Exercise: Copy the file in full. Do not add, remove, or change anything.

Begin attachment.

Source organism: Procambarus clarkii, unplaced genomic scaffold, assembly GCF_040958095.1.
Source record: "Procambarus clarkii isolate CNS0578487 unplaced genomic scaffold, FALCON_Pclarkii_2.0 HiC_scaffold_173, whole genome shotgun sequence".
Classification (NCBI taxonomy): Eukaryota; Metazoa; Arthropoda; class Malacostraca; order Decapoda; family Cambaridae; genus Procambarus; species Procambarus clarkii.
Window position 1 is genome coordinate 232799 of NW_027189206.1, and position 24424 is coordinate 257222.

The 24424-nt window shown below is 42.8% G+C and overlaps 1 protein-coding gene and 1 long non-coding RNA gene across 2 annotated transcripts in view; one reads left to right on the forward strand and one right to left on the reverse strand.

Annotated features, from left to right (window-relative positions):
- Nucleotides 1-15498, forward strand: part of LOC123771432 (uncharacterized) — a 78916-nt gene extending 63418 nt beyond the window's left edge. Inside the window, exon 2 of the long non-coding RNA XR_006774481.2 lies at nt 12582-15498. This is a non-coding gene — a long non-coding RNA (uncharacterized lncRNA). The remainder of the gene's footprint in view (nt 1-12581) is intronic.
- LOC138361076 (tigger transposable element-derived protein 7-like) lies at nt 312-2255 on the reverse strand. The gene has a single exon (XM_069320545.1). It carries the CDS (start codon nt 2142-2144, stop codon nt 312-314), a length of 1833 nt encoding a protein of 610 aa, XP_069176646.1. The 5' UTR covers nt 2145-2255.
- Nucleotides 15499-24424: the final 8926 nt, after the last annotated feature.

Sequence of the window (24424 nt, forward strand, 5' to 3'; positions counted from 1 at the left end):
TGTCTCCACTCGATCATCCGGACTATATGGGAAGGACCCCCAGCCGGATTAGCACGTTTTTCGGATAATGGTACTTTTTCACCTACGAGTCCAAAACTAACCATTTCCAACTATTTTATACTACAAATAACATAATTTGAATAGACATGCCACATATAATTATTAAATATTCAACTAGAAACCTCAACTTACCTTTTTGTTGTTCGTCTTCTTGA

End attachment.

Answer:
Source organism: Procambarus clarkii, unplaced genomic scaffold, assembly GCF_040958095.1.
Source record: "Procambarus clarkii isolate CNS0578487 unplaced genomic scaffold, FALCON_Pclarkii_2.0 HiC_scaffold_173, whole genome shotgun sequence".
Classification (NCBI taxonomy): Eukaryota; Metazoa; Arthropoda; class Malacostraca; order Decapoda; family Cambaridae; genus Procambarus; species Procambarus clarkii.
Window position 1 is genome coordinate 232799 of NW_027189206.1, and position 24424 is coordinate 257222.

The 24424-nt window shown below is 42.8% G+C and overlaps 1 protein-coding gene and 1 long non-coding RNA gene across 2 annotated transcripts in view; one reads left to right on the forward strand and one right to left on the reverse strand.

Annotated features, from left to right (window-relative positions):
- Nucleotides 1-15498, forward strand: part of LOC123771432 (uncharacterized) — a 78916-nt gene extending 63418 nt beyond the window's left edge. Inside the window, exon 2 of the long non-coding RNA XR_006774481.2 lies at nt 12582-15498. This is a non-coding gene — a long non-coding RNA (uncharacterized lncRNA). The remainder of the gene's footprint in view (nt 1-12581) is intronic.
- LOC138361076 (tigger transposable element-derived protein 7-like) lies at nt 312-2255 on the reverse strand. The gene has a single exon (XM_069320545.1). It carries the CDS (start codon nt 2142-2144, stop codon nt 312-314), a length of 1833 nt encoding a protein of 610 aa, XP_069176646.1. The 5' UTR covers nt 2145-2255.
- Nucleotides 15499-24424: the final 8926 nt, after the last annotated feature.

Sequence of the window (24424 nt, forward strand, 5' to 3'; positions counted from 1 at the left end):
TGTCTCCACTCGATCATCCGGACTATATGGGAAGGACCCCCAGCCGGATTAGCACGTTTTTCGGATAATGGTACTTTTTCACCTACGAGTCCAAAACTAACCATTTCCAACTATTTTATACTACAAATAACATAATTTGAATAGACATGCCACATATAATTATTAAATATTCAACTAGAAACCTCAACTTACCTTTTTGTTGTTCGTCTTCTTGA